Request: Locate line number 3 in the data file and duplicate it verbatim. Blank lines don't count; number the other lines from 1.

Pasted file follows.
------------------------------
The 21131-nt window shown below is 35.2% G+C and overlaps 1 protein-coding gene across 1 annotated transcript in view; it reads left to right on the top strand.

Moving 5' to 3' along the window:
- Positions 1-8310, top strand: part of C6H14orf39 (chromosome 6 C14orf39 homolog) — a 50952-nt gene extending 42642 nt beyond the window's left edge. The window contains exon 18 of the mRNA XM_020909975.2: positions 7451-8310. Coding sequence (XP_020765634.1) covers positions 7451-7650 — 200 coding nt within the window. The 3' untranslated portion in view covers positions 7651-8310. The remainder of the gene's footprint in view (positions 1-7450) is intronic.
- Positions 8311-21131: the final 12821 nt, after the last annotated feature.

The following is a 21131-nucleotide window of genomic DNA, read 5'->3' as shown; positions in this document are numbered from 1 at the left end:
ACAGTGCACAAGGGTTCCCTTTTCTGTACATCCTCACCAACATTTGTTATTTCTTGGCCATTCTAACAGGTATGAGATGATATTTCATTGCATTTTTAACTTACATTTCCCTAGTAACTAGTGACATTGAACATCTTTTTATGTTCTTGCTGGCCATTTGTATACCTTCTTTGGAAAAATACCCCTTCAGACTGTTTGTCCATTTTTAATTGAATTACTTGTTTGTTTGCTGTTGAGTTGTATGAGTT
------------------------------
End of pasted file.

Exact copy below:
- Positions 1-8310, top strand: part of C6H14orf39 (chromosome 6 C14orf39 homolog) — a 50952-nt gene extending 42642 nt beyond the window's left edge. The window contains exon 18 of the mRNA XM_020909975.2: positions 7451-8310. Coding sequence (XP_020765634.1) covers positions 7451-7650 — 200 coding nt within the window. The 3' untranslated portion in view covers positions 7651-8310. The remainder of the gene's footprint in view (positions 1-7450) is intronic.